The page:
2. As much as these idle, the diesel is quick to pay off the difference in fuel cost, and just a better choice for the work.

    The clean title makes it an easy choice.

    1. The GMC has ’em too, they’re just tucked up underneath, so I chose to talk about them with the Ford, where they’re visible. I think pretty much all wheel-lift tow trucks have rear wheel dollies these days.

  3. A clean title carries the day for me. I’d have too many questions about what caused the GMC to have a salvage title and how much damage the towing gear may have taken.

  4. When my dad was replacing the windows on his house, he figured that he could buy a (very used) Ford bucket truck and do the work himself, rather than pay for installation. It’s turned out to be incredibly useful and a great conversations starter. The Ford would look great sitting beside it in the barn, but since most of his/my use case would be freeing stuck tractors, 4WD is a must. Gotta go GMC.

    1. I worked for a bankruptcy company and we repoed a zoom boom thing once, we didn’t want to turn it into the bank as it was so useful, painting, trimming trees, cleaning gutters, watching parades, scaring dogs and pedestrians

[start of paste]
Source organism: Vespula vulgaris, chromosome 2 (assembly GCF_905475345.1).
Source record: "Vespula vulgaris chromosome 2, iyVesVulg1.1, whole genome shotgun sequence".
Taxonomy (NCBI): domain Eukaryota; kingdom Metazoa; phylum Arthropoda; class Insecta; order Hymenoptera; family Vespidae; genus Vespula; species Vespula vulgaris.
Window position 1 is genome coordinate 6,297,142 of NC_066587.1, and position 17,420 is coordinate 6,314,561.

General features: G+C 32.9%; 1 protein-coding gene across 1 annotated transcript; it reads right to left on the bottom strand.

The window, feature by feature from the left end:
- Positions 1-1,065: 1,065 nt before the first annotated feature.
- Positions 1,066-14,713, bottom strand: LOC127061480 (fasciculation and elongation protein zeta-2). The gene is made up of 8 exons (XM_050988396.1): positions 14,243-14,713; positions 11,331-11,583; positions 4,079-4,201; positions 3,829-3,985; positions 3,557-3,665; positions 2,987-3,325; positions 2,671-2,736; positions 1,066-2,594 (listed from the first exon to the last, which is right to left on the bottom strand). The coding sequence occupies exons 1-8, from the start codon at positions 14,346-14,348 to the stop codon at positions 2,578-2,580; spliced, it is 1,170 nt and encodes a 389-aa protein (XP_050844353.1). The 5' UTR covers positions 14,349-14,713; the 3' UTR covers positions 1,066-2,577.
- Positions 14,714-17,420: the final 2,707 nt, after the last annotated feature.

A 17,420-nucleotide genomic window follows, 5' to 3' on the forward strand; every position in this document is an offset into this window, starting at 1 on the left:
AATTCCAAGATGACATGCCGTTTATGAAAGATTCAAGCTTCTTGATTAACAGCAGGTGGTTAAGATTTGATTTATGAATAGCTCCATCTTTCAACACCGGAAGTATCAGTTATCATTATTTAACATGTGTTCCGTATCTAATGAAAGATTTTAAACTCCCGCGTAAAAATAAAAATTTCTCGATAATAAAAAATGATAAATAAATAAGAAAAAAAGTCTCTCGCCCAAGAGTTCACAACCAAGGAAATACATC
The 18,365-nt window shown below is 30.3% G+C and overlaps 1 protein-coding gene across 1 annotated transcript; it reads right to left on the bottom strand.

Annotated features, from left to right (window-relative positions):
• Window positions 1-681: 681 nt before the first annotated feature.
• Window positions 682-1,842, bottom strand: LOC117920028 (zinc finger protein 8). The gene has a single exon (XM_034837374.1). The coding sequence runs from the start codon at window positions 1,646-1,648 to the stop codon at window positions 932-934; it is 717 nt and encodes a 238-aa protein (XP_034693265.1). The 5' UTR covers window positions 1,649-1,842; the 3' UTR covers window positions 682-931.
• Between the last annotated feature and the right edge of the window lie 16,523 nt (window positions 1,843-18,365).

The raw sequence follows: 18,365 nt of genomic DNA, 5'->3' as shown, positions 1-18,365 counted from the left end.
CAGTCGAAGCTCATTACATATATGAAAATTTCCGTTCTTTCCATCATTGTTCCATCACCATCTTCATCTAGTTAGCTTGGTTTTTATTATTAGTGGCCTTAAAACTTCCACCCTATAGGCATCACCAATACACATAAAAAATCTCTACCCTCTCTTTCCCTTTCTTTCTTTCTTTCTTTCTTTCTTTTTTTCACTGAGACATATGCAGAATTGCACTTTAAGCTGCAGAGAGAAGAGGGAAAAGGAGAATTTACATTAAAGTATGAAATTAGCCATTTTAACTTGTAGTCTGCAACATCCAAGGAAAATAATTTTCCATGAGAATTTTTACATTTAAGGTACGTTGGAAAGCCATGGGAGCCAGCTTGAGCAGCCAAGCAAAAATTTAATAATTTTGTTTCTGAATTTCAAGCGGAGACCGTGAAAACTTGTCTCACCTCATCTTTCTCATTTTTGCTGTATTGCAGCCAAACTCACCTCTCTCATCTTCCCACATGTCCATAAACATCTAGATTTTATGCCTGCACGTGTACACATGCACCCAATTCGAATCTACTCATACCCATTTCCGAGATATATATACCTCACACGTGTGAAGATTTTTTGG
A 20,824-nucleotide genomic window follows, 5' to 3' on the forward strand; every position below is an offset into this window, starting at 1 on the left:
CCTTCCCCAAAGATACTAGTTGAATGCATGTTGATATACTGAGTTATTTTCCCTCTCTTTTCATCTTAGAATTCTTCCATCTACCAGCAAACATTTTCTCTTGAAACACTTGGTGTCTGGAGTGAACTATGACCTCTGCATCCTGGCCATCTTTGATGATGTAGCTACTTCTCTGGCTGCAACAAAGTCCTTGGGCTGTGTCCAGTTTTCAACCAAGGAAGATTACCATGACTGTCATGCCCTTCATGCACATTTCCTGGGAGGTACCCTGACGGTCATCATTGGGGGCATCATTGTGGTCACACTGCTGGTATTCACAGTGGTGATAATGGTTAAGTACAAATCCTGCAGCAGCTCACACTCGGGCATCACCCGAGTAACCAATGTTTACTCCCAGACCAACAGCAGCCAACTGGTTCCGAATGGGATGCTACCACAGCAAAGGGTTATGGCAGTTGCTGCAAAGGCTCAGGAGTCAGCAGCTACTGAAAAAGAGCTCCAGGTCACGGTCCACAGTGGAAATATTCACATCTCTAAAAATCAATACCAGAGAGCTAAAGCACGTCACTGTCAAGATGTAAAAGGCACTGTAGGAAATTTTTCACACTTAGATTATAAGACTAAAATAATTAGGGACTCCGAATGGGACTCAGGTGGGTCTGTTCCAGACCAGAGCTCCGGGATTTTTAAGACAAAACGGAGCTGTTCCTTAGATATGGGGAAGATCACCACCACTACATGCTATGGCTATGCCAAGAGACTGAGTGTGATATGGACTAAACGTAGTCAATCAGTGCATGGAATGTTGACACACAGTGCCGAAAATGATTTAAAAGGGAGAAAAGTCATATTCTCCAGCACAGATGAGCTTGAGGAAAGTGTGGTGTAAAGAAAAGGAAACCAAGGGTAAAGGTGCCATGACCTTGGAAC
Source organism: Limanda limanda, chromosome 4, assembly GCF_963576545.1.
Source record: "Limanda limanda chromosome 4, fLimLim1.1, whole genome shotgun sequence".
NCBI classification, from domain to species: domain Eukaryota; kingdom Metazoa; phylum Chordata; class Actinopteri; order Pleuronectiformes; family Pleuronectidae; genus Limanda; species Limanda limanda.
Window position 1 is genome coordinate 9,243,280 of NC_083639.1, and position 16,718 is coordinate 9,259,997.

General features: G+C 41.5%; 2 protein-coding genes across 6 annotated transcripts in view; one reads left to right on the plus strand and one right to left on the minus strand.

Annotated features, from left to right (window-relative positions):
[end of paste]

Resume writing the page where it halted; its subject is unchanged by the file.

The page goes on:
5. I picked the Ford just because is more of what I don’t need vs the Chevy. Neither is a bad choice.

    The remote boom operated wheel grabbers are excellent or making off with….I mean moving a fleet around from the comfort of the cab.

  6. Both are the most reliable and powerful tow engines of the day. neither are too high of miles considering. both probably lived a hard life though. Still, I live in the midwest, 4wd would be required. I would actually like to take off the tow rig, leave the work bed with not overhang to speak of and make the GMC into an offroad monster.

  7. Voted Ford cause clean title and its a beefier truck. Also unless its a good quailty repaint, expect the white paint on the GMC to soon start falling off in sheets.

    Main deciding factor though would be mechanical condition, Id pick the GMC if the Ford was a turd.

  8. A few years ago a local wrecking yard had their old Dodge Power Wagon tow truck out front for sale. I drooled over that thing. And it was painted in metal flake purple to boot! I love the old Power Wagon style and this one was awesome as a tow truck. I never did stop to check it out. If I never found out the price they were asking I would never know and I didn’t want to know in case it was just out of reach $ wise.

  9. I have a serious appreciation…


    I really couldnt give two shits for either… cause I mean, loving towing means.. ya just wanna see someone get towed. Id vote for the ancient Chevy.. cause the seat looks like shit.. and cause its white.

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  10. I was on the fence because the Ford has so very many more miles on it. But it also has a clean title, and is indeed red. I think I’ll go with that one.